By Diane M. Calabrese / Published November 2015
Above and beyond licensing, which is required by controlling legal authorities or professional credentialing entities, there are many options for certification. Typically (to date anyway), whether or not to obtain certification is left to the discretion of the professional.
A professional or a business can meet all the requirements of certification without getting certified. To do so, though, means to be unnecessarily quiet about accomplishments.
“Certification helps you sell your equipment and your company,” says Roy G. Chappell, CEO of Chappell Supply and Equipment in Oklahoma City, OK. In addition to being CETA certified and UL 1776 certified, the em-ployees at his company have as many as 10 other certifications, which include HAZWOPER (Hazardous Waste Operations and Emergency Response Stan-dard) and working in confined spaces.
“We take CETA certification very seriously,” says Chappell. “It’s on every quote we send out.”
Sales prospects want to see certification, explains Chappell. “The bigger the companies are, the more certifications they want to see [before they commit to a vendor].”
“You want your certification to show through on the customer’s radar,” says Chappell. “It helps eliminate the competition.”
In fact, Chappell’s company recently got a job in the six figures because of certifications already in place. The installation his company did on that job led to a referral and a bigger job with another firm.
“Each dealer has a different outlook,” says Chappell. “It depends on the five to 10 year outlook for their company. Manufacturers have a five to 10 year outlook.” Everyone should, he explains.
As for licensing, Chappell believes that it is the future. Anyone selling equipment will have to be licensed at some point not very far down the road, he explains. Licenses will be predicated on the objective measures that are built into certification processes—and on certifications.
“Certification is important when it gets you a couple of more sales against the competition,” says Bill Sommers, president of Pressure Systems Indus-tries in Phoenix, AZ. “It also seems to be more important with government agencies.”
Sommers’ company is CETA certified. He gets the word out that it is. “Our uniforms indicate being CETA certified,” he explains. “We also include it on our printed quotes.” Printed on quotes, too, is UL 1776 certification.
Indeed, currently, it is UL Stan-dards that are recognized most widely. Many members of the Cleaning Equipment Trade Association (CETA) would like to see that change.
“Manufacturers meeting UL standards or Canadian standards for safety, I would regard as being the most important,” says Timothy A. Pacen, owner of Absolute Pressure Washers in Odenton, MD. “CETA performance standards should also be important, but since only a small amount of manufacturers participate, the standards have little meaning.”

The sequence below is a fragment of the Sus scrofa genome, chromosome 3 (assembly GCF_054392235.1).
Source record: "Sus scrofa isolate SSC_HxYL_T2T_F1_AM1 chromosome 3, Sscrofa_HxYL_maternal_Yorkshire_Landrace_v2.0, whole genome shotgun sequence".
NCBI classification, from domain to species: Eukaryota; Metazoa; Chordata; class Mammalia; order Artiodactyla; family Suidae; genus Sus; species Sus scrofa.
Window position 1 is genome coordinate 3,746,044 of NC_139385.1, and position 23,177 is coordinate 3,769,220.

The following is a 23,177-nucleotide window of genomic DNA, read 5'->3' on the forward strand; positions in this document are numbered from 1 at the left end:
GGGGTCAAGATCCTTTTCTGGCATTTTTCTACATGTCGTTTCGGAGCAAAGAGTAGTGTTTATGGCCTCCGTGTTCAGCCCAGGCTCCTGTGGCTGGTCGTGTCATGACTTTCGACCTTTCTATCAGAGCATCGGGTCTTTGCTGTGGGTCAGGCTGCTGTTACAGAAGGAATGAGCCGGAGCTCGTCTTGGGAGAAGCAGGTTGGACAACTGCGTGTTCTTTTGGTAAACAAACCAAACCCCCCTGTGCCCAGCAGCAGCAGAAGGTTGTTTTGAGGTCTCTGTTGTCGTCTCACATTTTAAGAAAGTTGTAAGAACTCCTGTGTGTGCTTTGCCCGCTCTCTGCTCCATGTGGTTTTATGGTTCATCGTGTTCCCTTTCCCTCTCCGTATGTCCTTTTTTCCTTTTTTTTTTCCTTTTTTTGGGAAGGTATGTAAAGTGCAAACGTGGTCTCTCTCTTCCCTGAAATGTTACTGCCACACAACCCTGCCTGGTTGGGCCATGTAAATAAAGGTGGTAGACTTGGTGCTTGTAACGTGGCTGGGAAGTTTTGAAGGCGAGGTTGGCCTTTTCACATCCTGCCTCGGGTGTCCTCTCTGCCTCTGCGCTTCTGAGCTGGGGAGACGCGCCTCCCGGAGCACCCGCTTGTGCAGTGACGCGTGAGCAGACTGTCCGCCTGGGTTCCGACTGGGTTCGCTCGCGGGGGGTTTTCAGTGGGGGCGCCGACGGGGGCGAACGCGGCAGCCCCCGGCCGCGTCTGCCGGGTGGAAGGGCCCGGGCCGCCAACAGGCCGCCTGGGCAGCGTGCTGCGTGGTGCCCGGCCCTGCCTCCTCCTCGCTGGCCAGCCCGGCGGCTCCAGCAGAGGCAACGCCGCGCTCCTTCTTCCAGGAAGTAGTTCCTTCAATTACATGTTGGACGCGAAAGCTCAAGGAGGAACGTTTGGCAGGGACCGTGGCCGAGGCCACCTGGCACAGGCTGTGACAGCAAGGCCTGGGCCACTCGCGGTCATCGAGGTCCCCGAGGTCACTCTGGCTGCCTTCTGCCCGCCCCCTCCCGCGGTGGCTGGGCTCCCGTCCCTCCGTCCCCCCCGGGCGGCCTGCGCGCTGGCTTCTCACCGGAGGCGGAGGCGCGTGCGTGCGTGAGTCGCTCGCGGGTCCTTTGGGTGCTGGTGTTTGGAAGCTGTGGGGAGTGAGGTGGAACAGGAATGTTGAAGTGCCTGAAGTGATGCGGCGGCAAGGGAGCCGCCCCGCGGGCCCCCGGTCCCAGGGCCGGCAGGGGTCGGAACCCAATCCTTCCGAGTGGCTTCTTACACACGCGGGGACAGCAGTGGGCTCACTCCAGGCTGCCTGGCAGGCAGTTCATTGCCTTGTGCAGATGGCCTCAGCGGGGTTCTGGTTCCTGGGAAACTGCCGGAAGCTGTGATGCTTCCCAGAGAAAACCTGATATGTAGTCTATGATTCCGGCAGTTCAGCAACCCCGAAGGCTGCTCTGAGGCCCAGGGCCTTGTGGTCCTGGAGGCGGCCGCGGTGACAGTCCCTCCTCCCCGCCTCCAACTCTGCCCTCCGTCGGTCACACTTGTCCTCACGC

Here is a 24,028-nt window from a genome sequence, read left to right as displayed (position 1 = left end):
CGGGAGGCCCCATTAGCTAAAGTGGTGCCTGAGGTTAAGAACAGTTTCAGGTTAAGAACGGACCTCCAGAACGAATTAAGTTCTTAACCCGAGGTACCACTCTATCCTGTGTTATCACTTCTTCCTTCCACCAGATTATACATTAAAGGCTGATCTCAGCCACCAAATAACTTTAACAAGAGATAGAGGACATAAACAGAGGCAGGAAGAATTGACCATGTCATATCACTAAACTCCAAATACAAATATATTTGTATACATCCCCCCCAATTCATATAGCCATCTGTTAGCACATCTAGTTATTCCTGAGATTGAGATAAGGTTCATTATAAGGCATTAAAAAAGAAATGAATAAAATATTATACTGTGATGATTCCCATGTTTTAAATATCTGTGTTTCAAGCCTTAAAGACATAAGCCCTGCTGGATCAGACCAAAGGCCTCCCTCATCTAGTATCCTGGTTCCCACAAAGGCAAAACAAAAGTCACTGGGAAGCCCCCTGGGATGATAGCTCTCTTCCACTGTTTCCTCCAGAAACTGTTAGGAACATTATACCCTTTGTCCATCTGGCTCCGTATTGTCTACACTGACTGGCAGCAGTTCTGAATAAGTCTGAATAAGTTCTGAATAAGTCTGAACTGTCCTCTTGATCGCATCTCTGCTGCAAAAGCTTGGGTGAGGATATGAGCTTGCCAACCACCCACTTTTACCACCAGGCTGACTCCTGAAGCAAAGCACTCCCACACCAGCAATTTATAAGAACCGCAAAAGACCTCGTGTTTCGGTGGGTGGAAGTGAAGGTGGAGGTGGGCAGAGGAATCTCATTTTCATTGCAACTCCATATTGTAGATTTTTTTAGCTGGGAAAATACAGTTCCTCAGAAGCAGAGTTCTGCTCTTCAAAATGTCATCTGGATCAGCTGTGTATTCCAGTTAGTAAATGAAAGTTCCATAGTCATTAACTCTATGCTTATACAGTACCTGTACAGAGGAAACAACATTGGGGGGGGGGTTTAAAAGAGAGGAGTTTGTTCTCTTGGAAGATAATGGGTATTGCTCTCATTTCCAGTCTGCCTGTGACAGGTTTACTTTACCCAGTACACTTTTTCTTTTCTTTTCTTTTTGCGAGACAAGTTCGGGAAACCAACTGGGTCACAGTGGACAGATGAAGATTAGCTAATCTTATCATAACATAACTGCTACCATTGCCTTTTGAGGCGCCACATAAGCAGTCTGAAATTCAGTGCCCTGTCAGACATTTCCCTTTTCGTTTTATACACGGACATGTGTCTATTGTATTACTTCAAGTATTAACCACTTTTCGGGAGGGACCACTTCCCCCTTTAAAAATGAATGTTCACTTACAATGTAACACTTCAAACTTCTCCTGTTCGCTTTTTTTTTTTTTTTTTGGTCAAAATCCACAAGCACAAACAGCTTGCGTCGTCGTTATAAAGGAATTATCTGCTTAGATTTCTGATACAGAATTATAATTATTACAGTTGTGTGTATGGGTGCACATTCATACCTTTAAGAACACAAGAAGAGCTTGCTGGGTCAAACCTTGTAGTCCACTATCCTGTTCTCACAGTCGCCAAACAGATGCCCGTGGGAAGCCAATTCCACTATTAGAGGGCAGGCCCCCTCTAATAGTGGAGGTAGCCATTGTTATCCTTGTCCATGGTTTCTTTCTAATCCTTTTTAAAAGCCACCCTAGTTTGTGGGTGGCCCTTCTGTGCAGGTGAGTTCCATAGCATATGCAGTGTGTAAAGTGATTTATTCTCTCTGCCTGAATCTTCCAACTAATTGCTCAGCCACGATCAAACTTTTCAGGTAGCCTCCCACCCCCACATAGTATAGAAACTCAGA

Dennis Black, president of McHenry Pressure Cleaning Systems, Inc. in Frederick MD, has an assessment that is similar. “I believe the UL requirements hold the most weight or prestige,” he says. “Certainly our customer will recognize those the most.”
For his part, Black would like to see CETA performance standards adopted without hesitation. And he wishes customers would recognize the certification. “But honestly they do not; we usually have to explain to them what it means,” he says.
The unawareness of the performance standards established by CETA is unfortunate, explains Black. He especially appreciates that the CETA performance standards eliminate the practice established of rounding. As such, if a machine is capable of 3.5 gpm, it is 3.5 gpm and not 4 gpm. If a unit delivers 3700 psi, it is 3700 psi and not 4000 psi.
The glaring example of variance that was once tolerated in describing pressure washers owes itself to “somewhere in the past someone decided it was okay to represent the performance of specifications of pressure washers incorrectly,” explains Black. That all has changed with the CETA Perfor-mance Standard, CPC100. See the last section of this column for more about CPC100.
When an end user is buying machines and ancillaries, the individual should look for certification. “That the equipment meets UL standards, CETA performance standards, and is being purchased from a CETA-certified distributor” are all things the end user should verify, says Black. “The verification should provide a customer with good equipment that is supported by a professional distributor.”